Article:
عوامل و بیان خشم مربوط به کامپیوتر
|کد مقاله||سال انتشار||مقاله انگلیسی||ترجمه فارسی||تعداد کلمات|
|33393||2009||8 صفحه PDF||سفارش دهید||7916 کلمه|
Publisher : Elsevier - Science Direct (الزویر - ساینس دایرکت)
Journal : Computers in Human Behavior, Volume 25, Issue 6, November 2009, Pages 1213–1221
Studies of everyday computer-related anger are rare. To shed more light upon this anecdotally common phenomenon, retrospective self-report questionnaires were used to elicit closed-ended and open-ended responses from 126 members of the general public and students in northern England who supplied psychological and behavioral data connected with a single recently experienced occurrence of computer-related anger. Inter alia, findings show verbal and physical aggression towards equipment to be common in bouts of computer anger, and physical aggression to be associated with greater negative affect prior to incidents but not with stress-related factors. However, stress-related factors and negative affect predicted variance in anger intensity over and above cognitive appraisal variables. It is concluded that computer anger is likely to be a source of stress for a small but significant number of people, that computers’ non-sentience leads to physical disinhibition, but that evidence that the expression of computer anger in social environments is inhibited by fear of people’s negative evaluations is weak. Further conclusions include the observations that anger is likely to be more intense when theoretically relevant cognitive appraisals are made, a person is in an irritable mood and when physiological arousal is elevated because of ongoing events.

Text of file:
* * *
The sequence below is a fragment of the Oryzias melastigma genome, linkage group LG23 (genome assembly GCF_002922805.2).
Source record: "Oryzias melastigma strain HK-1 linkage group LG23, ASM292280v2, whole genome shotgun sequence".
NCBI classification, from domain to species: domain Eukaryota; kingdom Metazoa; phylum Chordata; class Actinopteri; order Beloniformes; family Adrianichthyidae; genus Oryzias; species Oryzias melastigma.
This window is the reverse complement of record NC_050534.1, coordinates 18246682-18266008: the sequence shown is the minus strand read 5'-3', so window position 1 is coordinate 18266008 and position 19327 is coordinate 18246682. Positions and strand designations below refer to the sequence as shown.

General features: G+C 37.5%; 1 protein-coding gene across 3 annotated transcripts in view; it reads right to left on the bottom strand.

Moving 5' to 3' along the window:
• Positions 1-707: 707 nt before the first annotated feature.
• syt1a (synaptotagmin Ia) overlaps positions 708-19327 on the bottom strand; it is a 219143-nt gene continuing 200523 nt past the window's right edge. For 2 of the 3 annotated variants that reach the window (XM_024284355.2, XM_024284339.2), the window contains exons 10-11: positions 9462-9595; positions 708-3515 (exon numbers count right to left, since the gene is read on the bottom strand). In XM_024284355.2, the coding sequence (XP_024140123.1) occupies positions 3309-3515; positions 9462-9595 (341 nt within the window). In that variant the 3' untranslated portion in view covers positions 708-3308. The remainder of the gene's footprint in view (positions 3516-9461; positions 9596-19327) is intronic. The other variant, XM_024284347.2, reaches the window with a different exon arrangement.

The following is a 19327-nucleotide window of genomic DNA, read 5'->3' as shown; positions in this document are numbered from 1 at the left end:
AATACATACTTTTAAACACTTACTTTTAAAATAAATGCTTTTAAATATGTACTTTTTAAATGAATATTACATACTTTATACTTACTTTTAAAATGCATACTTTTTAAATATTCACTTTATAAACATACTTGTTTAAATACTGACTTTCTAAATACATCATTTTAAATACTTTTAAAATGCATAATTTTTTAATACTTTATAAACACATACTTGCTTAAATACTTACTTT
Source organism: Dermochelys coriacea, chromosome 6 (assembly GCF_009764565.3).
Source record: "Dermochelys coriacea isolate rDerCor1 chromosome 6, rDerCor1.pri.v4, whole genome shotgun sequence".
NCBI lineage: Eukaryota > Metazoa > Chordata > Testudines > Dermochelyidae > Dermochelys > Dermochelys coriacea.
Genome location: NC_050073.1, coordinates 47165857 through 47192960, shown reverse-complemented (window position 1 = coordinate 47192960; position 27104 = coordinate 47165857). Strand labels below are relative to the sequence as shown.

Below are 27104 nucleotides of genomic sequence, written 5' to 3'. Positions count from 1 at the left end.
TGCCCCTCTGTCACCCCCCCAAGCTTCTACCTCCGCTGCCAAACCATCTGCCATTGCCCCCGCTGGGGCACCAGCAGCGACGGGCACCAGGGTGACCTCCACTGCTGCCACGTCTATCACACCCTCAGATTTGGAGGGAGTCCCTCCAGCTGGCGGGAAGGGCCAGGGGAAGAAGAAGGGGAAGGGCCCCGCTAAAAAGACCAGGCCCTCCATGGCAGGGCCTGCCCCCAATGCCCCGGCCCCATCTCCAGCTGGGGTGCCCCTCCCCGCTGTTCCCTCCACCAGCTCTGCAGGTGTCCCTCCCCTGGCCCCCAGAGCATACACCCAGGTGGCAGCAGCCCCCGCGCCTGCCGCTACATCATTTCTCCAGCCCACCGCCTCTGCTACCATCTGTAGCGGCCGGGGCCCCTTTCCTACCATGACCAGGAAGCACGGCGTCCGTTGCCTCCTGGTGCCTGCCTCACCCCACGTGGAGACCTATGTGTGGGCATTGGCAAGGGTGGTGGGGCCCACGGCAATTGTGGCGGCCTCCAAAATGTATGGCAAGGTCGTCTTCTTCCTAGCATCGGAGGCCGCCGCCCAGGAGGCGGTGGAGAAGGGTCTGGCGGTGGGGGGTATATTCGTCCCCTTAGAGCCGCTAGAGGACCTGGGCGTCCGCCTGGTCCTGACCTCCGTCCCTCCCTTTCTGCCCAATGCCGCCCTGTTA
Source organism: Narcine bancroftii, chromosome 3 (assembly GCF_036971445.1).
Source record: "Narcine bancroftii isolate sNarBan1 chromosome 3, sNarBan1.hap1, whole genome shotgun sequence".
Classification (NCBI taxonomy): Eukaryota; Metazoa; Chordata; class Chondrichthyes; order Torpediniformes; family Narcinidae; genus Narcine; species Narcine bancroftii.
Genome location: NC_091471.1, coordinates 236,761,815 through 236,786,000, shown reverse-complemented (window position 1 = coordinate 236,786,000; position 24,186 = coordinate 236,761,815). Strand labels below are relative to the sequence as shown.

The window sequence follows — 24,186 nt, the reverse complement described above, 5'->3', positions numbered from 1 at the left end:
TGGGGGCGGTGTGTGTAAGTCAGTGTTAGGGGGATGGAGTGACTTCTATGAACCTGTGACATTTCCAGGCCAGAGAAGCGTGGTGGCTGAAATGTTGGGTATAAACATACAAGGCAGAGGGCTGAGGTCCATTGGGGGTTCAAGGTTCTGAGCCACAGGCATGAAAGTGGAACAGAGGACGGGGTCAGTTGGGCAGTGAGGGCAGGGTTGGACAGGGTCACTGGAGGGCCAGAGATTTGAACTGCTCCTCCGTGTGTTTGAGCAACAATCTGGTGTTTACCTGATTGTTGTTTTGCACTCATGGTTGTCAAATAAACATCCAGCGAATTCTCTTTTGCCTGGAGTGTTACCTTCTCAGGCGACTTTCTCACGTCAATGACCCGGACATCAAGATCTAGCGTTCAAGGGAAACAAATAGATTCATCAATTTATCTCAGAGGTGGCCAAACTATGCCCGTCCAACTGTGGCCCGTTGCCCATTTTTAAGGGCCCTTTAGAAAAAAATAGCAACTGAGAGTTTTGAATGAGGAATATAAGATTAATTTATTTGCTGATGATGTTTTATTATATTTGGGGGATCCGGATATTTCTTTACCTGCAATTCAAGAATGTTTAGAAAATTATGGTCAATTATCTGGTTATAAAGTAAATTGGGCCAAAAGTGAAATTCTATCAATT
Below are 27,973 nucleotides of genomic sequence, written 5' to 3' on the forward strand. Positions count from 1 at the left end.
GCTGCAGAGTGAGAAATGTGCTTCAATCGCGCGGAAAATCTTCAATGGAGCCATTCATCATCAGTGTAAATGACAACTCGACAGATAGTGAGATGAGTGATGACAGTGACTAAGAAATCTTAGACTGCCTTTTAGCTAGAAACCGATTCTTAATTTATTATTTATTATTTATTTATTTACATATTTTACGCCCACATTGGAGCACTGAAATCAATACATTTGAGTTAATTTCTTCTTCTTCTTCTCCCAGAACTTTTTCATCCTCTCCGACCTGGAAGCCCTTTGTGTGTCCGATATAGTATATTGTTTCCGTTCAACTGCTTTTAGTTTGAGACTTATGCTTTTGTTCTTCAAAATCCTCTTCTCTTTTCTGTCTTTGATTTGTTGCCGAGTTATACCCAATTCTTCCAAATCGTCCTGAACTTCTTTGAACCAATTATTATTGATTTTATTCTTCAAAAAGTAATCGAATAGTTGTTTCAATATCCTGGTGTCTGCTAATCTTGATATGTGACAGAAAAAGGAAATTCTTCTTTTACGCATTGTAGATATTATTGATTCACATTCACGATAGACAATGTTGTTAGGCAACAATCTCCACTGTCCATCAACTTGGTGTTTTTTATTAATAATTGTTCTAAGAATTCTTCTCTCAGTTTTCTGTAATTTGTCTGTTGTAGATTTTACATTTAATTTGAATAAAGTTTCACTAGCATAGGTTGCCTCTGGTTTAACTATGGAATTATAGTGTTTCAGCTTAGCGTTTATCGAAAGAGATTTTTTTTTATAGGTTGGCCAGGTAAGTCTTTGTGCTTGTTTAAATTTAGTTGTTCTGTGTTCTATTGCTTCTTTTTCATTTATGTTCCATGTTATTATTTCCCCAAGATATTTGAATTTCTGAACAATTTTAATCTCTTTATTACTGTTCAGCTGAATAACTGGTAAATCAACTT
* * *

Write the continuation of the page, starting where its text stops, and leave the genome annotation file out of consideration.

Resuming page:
1.1. Background Psychological studies of the anger that people experience in their everyday interactions with computers have been limited. While there has been much research on emotion and computing, this work has tended to focus upon issues such as affective computing (i.e. developing technology that can identify and respond to user affect to enhance the user experience, e.g. el Kaliouby et al., 2006 and Picard and Klein, 2002), experimental studies of the physiological effects of prolonged system response times (see e.g. Boucsein, 2000), differences in the communication of emotions across computer-mediated and face-to-face situations (e.g. Derks, Fischer, & Bos, 2008), and attempting to use computer games to influence the attributions, emotions and behaviors of aggressive school students in aggression provoking situations (Hobbs & Yan, 2008). Of the few studies of everyday computer anger that do exist, Wilfong (2006) found that extent of anger in imagined computing scenarios was negatively correlated with computer experience and computer self-efficacy, and positively correlated with computer anxiety. Lower self-efficacy has also been shown to be related to negative response valence (a construct encompassing being angry at the computer, oneself and helplessness or resignation) as opposed to positive response valence (determination to fix a problem) resulting from computer frustration (Bessière, Newhagen, Robinson, & Shneiderman, 2006). Finally, in a study in which an instrument was developed to measure the emotions experienced by people when learning to use new software packages, Kay and Loverock (2008) found that, prior to a course in which preservice teachers used laptops as an integral part of their course, scores on scales measuring positive affect towards computers, negative affect towards computers, cognitions about teachers’ and students’ interactions with computers, and computer self-efficacy were all related (in the directions that would be expected) to scores on a measure of the anger habitually experienced when learning how to use a new software package. Anger was also found to be correlated with other emotions measured (positively with anxiety and sadness, and negatively with happiness), and, among other observations, both anger and anxiety were shown to be reduced between the start and end of the eight month course. Although the previously mentioned studies on emotional aspects of computing are informative, none of them gave specific consideration to the circumstances underlying individual instances of computer anger and the behavioral expression of this anger. In seeking to address this general gap in the literature, the presently reported study can be considered to make a novel contribution. After briefly reporting on the frequency of computer anger, the study examines the following research questions: (i) Are factors related to ongoing stress and negative affect related to anger intensity and do they predict anger intensity over and above the cognitive factors said to fully specify the occurrence of anger in Smith and Lazarus, 1990 and Smith and Lazarus, 1993 appraisal model of anger? (ii) Are people particularly likely to act upon their impulses to overtly display anger towards the computer because it is a non-sentient entity, especially when they are alone? (iii) Does greater ongoing stress and negative affect lead to increasingly greater expression of computer-related aggression? From an applied perspective, studies of computer-related anger are important because computer-related stress is a common feature of advanced societies. For example, over 60% of respondents cited slow program and computer speeds as a common source of stress over a two month period in a US study by Hudiburg (1995). More recently, a UK poll for the Symantec Corporation showed 86% of people surveyed to have experienced stressful IT-related incidents (Leyden, 2003). 1.2. Computer anger: concept and antecedents The present article is predicated upon the assumption that computer anger is a common occurrence, that it has the potential to be a major source of stress, and therefore that its causes and the behaviors associated with it are an important topic for research. However, there is little hard data about the frequency with which computer anger occurs. Therefore a preliminary aim of the present study was to obtain data on the frequency of computer anger. A second presently considered issue was the extent to which ongoing stress and a person’s affective state are implicated in instances of computer anger over and above cognitive factors. With respect to the latter, recent work using part of the same data set as that presently analyzed has compared computing and driving anger within the framework of the Smith and Lazarus, 1990 and Smith and Lazarus, 1993 variant of appraisal theory (Charlton & Kappas, 2009). As with other versions of appraisal theory, the Smith and Lazarus model seeks to specify the cognitions underlying various emotions. The model splits the appraisal process into two parts; primary appraisals which determine whether an event is of motivational importance and motivationally congruent or incongruent, and secondary appraisals which, assuming that an event is motivationally important and depending upon whether the event is motivationally congruent or incongruent, determine the emotional response. According to the model, anger resulting from frustrating computing situations would be explained by the event being appraised as motivationally important and motivationally incongruent during the primary appraisal process, with anger occurring because an appraisal of other accountability is made during the secondary appraisal process. The recent work of Charlton and Kappas (upon which the present article builds) found that all three appraisal components taken to fully specify the generation of anger in the Smith and Lazarus model were predictive of anger intensity both when computing and when driving. The observation that other accountability, in the form of computer accountability, was just as highly related to intensity of computer anger as other human accountability was to driving anger intensity is consistent with the idea that people have relationships with, and expectations of, computers which are similar in many respects to the relationships and expectations that they have with regard to other humans (e.g. Ferdig and Mishra, 2004 and Reeves and Nass, 1996), although, in general, studies directly comparing humans’ responses to inter-human interactions and human–computer interactions show that computer-elicited responses tend to be weaker (Aharoni & Fridlund, 2007). Also, the findings for motivational incongruence and importance suggest that having one’s goals blocked is important in computer anger, the blocking of one’s goals leading to frustration (which is the most commonly cited negative computing experience – Bessière et al., 2006). In turn, frustration often, but not always, leads to anger. Consistent with the above, in his landmark series of studies on anger, Averill (1982) found that ‘frustration, or the interruption of some ongoing or planned activity’ (p.173) was the most commonly mentioned instigator of anger. However, frustration was not usually a sufficient condition for anger: most people also cited other factors including; ‘violations of important personal expectations or wishes… (and) violations of socially accepted ways of behaving’ (p.173). These seem particularly relevant to computer anger. Thus, given the similarity of people’s expectations of humans and computers (e.g. Ferdig and Mishra, 2004 and Reeves and Nass, 1996), it can be argued that, for example, when using a word processing program we expect our words to appear on the VDU almost instantaneously, and when this does not happen we become angry both because our goal of finishing our task is being blocked and because the computer is not meeting our expectations. Similarly, the failure of a computer to respond in a timely manner to input might also be said to violate socially accepted ways of behaving. The fact that the above types of goal blocking often seem to occur for no known reason is also likely to add to anger, experimental work showing that frustrations occurring for arbitrary reasons evoke greater hostility than those which appear more justifiable (Dill & Anderson, 1995). It is reasonable to propose that, along with cognitive factors, ongoing stress and affective state at the time of an incident should also be implicated in computer anger. Here, Marcus-Newhall, Pedersen, Carlson, and Miller (2000) refer to work by Isen and various colleagues (e.g. Isen & Shalker, 1982) showing that negative and positive moods lead people to have more negative and positive perceptions of events respectively, and that the existence of negative moods therefore increases the likelihood of aggression occurring. One useful explanatory framework here is Zillman’s (e.g., 1996) concept of excitation transfer, whereby residual autonomic arousal resulting from prior events is transferred to a current event, resulting in greater intensity of emotion. Although computer anger is not always displaced anger, the literature on displaced anger is also of relevance. Anger is said to be displaced when a level of aggression occurs that is disproportionate to the provocation provided by the target because of a failure to respond aggressively towards a previous provocation (Marcus-Newhall et al., 2000). Marcus-Newhall et al. note that Dollard (1938) and Dollard, Doob, Miller, Mowrer, and Sears (1939) considered that the three key attributes of targets of displaced anger are that the target acts as an irritant, is available and lacks power, and that even minor provocations by such targets are likely to trigger aggressive behavior in circumstances where a failure to respond aggressively towards a previous provocation results in the energizing of aggressive behavior and a lowering of the threshold for the instigation of such behavior. In addition to computer anger often being disproportionate to the provocation provided by the computer, these three key attributes of targets of anger usually pertain during episodes of computer anger (and when anger is directed towards other inanimate objects too). Not surprisingly then, mood has previously been shown to be predictive of computer-related frustration (Bessière et al., 2006), and appraisal theorists recognize that moods can lower the threshold at which emotions are triggered and the intensity with which emotions occur. For example, Roseman and Smith (2001) point out that being in an irritable mood should result in anger more readily occurring, and result in anger of greater intensity, in the presence of the correct configuration of triggers, with Frijda and Zeelenberg (2001) suggesting that mood and heightened arousal might have an influence by making the appraisals considered central to anger more likely to occur. Consistent with this, anger is particularly likely to arise from goal blocking when a person is interrupted while performing a complex task and when a person feels under pressure to complete a task (Izard, 1991). The nature of some computing tasks is particularly likely to make heightened ongoing physiological arousal a factor in many instances of computer anger. For example, many tasks (e.g. word processing and data input) involve rapid cycles of input to, and output from, short-term memory over a sustained period of time. Also, one often finds oneself increasing one’s pace of work, possibly because a computer is seen as a partner in a dialog and its speed of response tends to be reciprocated by increased speed of responding on the part of the user (Brod, 1984). The discussion in the present subsection suggests that the build-up of arousal from ongoing events, a person’s mood, the specific properties of the computer, and the nature of much human–computer interaction will combine into a particularly explosive cocktail when problems occur and leads to the following hypotheses: Anger intensity should increase with… H1: poorer progress prior to the event, H2: the perception of being under greater time pressure, H3: more negative prior affect, and… H4: these three stress-related and affective factors should have the capacity to explain anger intensity over and above cognitive appraisal factors (motivational importance and incongruence, and blaming the computer or another person). 1.3. The behavioral effects of computer anger Another major theme of the present article is the expression of computer-related anger: the behaviors displayed, the possible influence of arousal-related factors on them, the effect that being alone or accompanied has on such behavioral manifestations of anger, and the extent to which people feel that they try to restrain their anger when incidents occur. The general behavioral urge associated with anger is to attack or move against the anger inducing entity (Smith and Lazarus, 1990 and Roseman, 2001). More specifically, in his appraisal model, Roseman (2001) specifies the behavioral component of anger as consisting of two action tendencies; hitting and criticizing. In general then, we would expect physical and verbal aggression directed towards the computer to be common behavioral manifestations of computer anger. When angry, people feel themselves to be highly impulsive and to have low control over their behavior. However, Izard (1977) has argued that although physical aggression is fundamental to anger, when angry we learn to respond verbally, and in a restrained manner, rather than physically, to conform to social norms and to avoid both provoking anger in other people and closing down channels of communication. Also, other factors such as embarrassment at being seen to become angry often lead to the inhibition of overt verbal and physical expression of anger. In considering these issues, Averill (1982) compared the frequency with which verbal and physical aggression occurred in anger inducing situations and found ‘verbal or symbolic aggression’ to occur in 49% of instances and physical aggression to occur in 10% of instances. However, because anger-related behaviors are often inhibited, Averill noted that overt behaviors, especially physical aggression, cannot be relied upon as an index of anger. He therefore reported data on anger impulses, noting that 82% and 40% of his participants felt impulses to be verbally and physically aggressive towards the instigator respectively. The fact that verbal reactions were more common than physical reactions with respect to both overt behaviors and impulses was interpreted as supporting the idea that human anger is primarily a socially constructed phenomenon. This is opposed to the idea that human anger is primarily an atavistic biological phenomenon which functions to mobilize one’s physical resources in the presence of threat as argued by Izard, 1977 and Izard, 1991. Anger that occurs in interactions with computers provides a useful domain in which to test the extent to which people are prepared to act out their impulses when the instigator is a non-sentient entity. Although some amount of restraint of physical aggression towards computers is likely to occur in the interests of avoiding damage to computing equipment and oneself, adopting Izards’ position for the sake of argument, the above considerations led to the following hypothesis: H5: The percentage of computer anger incidents involving verbal and physical aggression should be more akin to the percentage that Averill obtained for impulse data than the percentage he obtained for overt data. The aforementioned hypothesis should be true because of a whole host of factors. Such factors include the fact that socialized prescriptions concerning the display of anger are less likely to be in force when using computers, probable lower embarrassment at displaying anger because the machine cannot register one’s loss of emotional control, and the lack of a need to worry both about avoiding closing down channels of communication and avoiding provoking anger in the target, with the attendant realization that fear of retaliation is less of a consideration (fear of retribution being well recognized as a major reason as to why people suppress anger and restrain aggressive impulses – Berkowitz & Harmon-Jones, 2004). Also, for the same reasons, while such a proposition seemed unlikely to be supported from anecdotal observations of people’s behavior when they are angry with computers, as another test of the assumption that physical aggression is fundamental to anger as argued by Izard (1977), the following hypothesis was forwarded: H6: Physical aggression (whether accompanied by verbal utterances or not) targeted at computers should be more common than instances of verbal aggression alone towards computers. Another factor of interest bearing upon the question of whether human anger in social situations is fundamentally biological (Izard, 1977) or fundamentally constructivist (Averill, 1982) is the issue of whether other people are present or absent in the environment when an anger inducing computing incident occurs. Thus, because concerns about being negatively evaluated by others for exhibiting physical aggression should be reduced in the absence of others, to test further predictions of the biological view, it was hypothesized that: H7: In the lack of someone else’s presence, there should be a shift away from verbal aggression towards physical aggression, and that... H8: People should report trying to restrain or control their anger less when alone than when in someone else’s presence. Finally, consistent with the previously mentioned work showing that moods influence the likelihood of aggressive behavior and that affective arousal is important in displaced aggression (Marcus-Newhall et al., 2000), in three sub-hypotheses it was hypothesized that: H9: Greater stress resulting from being under greater ongoing time pressure (H9a) and events proceeding poorly (H9b), and more negative affect prior to an incident (H9c) should result in progressively more aggressive behaviors towards computers; stress and negative affect should be lowest for people exhibiting neither verbal nor physical aggression, higher for people limiting themselves to verbal aggression, and highest for those exhibiting physical aggression.